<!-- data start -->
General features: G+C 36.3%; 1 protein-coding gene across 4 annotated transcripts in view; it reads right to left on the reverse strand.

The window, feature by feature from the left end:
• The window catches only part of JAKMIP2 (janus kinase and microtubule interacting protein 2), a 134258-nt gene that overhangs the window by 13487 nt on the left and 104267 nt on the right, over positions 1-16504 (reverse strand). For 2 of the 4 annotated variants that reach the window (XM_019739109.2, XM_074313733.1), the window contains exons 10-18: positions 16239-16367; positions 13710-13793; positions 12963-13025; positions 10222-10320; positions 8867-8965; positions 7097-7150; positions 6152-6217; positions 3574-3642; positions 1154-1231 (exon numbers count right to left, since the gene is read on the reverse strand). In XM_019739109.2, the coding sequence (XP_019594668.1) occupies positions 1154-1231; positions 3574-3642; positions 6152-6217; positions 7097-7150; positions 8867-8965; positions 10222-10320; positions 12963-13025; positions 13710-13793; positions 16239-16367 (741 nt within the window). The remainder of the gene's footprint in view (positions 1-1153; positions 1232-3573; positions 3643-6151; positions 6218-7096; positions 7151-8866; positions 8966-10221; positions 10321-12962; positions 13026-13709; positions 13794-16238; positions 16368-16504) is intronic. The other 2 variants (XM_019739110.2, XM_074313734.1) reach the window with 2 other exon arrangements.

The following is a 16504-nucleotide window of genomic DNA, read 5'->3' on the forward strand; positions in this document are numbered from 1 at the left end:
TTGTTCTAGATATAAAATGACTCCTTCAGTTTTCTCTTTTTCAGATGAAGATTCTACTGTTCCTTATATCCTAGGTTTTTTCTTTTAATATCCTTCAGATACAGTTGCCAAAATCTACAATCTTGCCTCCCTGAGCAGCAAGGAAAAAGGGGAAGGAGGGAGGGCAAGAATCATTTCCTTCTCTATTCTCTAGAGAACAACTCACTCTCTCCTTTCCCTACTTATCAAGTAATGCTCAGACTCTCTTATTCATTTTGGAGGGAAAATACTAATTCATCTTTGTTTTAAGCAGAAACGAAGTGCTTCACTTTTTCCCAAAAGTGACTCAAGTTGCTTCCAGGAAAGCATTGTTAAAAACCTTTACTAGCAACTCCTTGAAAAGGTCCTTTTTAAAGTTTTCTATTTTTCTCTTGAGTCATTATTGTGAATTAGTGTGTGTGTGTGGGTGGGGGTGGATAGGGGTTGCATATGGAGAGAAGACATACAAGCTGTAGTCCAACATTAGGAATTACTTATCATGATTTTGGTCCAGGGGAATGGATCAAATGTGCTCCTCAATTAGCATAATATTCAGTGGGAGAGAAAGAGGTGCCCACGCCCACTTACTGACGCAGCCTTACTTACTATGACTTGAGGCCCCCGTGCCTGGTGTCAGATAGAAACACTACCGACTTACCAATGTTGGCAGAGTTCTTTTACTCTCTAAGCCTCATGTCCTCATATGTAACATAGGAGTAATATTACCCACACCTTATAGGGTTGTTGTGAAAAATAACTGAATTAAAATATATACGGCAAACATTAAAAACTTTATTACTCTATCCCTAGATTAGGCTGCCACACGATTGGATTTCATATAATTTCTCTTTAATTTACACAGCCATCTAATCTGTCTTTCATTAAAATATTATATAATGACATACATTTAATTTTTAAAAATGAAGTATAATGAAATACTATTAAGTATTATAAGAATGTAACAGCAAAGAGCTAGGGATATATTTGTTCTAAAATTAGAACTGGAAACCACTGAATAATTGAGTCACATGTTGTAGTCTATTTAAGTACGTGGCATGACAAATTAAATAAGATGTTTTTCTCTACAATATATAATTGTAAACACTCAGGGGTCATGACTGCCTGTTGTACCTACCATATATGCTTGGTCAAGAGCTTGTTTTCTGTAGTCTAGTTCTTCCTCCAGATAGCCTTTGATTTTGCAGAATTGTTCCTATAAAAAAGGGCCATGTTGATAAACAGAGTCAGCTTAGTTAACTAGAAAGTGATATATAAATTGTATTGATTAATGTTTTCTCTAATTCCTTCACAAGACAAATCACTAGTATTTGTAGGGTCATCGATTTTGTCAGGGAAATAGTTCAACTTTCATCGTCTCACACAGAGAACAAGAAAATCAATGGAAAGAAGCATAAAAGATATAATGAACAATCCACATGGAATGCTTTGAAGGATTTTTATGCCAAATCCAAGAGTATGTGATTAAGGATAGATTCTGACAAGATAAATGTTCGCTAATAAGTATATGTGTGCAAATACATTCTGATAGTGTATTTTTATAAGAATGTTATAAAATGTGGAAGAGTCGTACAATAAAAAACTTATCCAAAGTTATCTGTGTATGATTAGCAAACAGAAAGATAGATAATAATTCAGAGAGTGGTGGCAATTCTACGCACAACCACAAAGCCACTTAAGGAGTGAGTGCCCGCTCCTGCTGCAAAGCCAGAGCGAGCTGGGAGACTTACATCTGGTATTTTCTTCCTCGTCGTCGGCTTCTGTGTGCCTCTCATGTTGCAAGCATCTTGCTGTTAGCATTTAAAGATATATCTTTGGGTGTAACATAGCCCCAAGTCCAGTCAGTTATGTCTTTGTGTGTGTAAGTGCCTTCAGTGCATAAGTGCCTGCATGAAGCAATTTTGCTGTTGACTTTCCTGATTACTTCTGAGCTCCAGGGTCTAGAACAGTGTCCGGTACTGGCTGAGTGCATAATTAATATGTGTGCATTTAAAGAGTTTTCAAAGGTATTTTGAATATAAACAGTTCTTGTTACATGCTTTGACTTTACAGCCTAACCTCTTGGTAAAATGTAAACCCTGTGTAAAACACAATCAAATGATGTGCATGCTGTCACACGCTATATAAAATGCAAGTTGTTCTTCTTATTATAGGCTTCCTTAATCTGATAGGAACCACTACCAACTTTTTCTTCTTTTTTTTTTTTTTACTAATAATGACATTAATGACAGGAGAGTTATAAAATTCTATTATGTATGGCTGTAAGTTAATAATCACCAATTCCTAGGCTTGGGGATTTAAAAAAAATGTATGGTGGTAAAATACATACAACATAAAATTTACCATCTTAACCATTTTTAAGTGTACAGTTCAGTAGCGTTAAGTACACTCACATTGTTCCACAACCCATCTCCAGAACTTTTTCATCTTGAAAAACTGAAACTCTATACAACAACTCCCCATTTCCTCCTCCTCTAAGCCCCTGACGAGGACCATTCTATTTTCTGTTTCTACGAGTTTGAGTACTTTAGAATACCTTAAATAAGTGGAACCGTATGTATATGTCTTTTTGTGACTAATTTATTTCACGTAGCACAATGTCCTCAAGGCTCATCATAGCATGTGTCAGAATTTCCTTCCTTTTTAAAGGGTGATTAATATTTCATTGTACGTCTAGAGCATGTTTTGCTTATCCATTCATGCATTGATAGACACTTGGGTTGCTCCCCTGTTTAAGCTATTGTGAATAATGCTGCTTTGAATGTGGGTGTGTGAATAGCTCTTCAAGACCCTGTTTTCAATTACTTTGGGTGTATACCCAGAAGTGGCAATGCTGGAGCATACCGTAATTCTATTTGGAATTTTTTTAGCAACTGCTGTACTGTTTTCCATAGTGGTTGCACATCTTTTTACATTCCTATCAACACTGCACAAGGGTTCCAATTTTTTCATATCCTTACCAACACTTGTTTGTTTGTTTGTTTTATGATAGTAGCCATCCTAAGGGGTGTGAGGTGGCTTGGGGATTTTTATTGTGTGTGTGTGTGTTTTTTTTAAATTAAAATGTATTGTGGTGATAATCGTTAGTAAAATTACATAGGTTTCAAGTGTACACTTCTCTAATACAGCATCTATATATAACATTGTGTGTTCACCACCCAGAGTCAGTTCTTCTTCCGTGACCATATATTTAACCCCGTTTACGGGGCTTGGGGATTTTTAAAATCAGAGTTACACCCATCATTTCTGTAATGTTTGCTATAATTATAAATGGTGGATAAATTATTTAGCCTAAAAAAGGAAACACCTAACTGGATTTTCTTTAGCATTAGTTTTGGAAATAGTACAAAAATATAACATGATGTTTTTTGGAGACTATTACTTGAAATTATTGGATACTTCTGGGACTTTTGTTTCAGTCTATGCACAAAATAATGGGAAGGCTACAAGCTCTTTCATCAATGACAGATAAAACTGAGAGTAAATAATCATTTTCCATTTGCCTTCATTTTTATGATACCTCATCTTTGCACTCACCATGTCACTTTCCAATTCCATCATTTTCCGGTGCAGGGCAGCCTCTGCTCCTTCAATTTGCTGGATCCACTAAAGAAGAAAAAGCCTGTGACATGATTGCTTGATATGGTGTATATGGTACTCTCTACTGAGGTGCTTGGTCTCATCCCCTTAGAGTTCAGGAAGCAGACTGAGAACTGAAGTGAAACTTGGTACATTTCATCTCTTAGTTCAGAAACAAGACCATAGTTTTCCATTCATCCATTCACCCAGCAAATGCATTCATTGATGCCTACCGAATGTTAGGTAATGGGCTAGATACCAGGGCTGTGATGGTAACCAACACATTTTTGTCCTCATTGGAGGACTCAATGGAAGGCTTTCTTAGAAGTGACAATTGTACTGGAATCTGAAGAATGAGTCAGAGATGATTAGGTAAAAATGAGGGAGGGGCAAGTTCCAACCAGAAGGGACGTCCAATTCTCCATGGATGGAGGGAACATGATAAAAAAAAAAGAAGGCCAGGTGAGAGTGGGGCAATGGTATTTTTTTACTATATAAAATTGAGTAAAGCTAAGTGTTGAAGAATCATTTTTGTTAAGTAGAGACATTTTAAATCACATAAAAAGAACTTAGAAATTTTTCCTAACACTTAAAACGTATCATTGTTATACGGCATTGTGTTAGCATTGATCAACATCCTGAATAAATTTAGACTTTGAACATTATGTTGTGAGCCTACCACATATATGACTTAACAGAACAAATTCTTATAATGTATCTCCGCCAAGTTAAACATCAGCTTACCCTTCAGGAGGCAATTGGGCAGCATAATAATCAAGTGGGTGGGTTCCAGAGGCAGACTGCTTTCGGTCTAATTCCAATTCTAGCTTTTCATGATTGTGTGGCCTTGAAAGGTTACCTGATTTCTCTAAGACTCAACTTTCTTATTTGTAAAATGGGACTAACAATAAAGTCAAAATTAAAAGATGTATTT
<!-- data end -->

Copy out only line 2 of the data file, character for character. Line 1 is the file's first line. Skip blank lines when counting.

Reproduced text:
The window, feature by feature from the left end: